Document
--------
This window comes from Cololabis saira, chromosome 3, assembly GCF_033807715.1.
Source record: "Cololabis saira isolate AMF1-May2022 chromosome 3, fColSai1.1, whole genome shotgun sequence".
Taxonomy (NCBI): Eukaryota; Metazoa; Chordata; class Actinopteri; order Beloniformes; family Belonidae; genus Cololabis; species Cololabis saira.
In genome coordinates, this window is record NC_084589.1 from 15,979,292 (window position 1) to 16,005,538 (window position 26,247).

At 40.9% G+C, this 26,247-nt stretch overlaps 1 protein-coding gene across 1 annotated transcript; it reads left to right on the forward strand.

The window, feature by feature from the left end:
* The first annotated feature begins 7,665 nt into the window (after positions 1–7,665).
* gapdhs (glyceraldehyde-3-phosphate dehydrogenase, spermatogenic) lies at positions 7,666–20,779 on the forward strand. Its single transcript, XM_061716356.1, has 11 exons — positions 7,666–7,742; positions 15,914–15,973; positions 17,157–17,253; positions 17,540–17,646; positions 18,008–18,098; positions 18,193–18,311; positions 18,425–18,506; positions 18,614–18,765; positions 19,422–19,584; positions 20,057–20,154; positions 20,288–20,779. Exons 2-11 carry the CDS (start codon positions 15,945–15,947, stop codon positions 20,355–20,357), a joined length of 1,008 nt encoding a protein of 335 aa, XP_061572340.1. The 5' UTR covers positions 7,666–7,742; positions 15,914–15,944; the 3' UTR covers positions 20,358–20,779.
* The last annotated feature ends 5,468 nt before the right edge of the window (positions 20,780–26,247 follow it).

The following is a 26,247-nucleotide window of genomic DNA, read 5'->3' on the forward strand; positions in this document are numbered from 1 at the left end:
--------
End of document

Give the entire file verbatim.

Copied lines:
This window comes from Cololabis saira, chromosome 3, assembly GCF_033807715.1.
Source record: "Cololabis saira isolate AMF1-May2022 chromosome 3, fColSai1.1, whole genome shotgun sequence".
Taxonomy (NCBI): Eukaryota; Metazoa; Chordata; class Actinopteri; order Beloniformes; family Belonidae; genus Cololabis; species Cololabis saira.
In genome coordinates, this window is record NC_084589.1 from 15,979,292 (window position 1) to 16,005,538 (window position 26,247).

At 40.9% G+C, this 26,247-nt stretch overlaps 1 protein-coding gene across 1 annotated transcript; it reads left to right on the forward strand.

The window, feature by feature from the left end:
* The first annotated feature begins 7,665 nt into the window (after positions 1–7,665).
* gapdhs (glyceraldehyde-3-phosphate dehydrogenase, spermatogenic) lies at positions 7,666–20,779 on the forward strand. Its single transcript, XM_061716356.1, has 11 exons — positions 7,666–7,742; positions 15,914–15,973; positions 17,157–17,253; positions 17,540–17,646; positions 18,008–18,098; positions 18,193–18,311; positions 18,425–18,506; positions 18,614–18,765; positions 19,422–19,584; positions 20,057–20,154; positions 20,288–20,779. Exons 2-11 carry the CDS (start codon positions 15,945–15,947, stop codon positions 20,355–20,357), a joined length of 1,008 nt encoding a protein of 335 aa, XP_061572340.1. The 5' UTR covers positions 7,666–7,742; positions 15,914–15,944; the 3' UTR covers positions 20,358–20,779.
* The last annotated feature ends 5,468 nt before the right edge of the window (positions 20,780–26,247 follow it).

The following is a 26,247-nucleotide window of genomic DNA, read 5'->3' on the forward strand; positions in this document are numbered from 1 at the left end: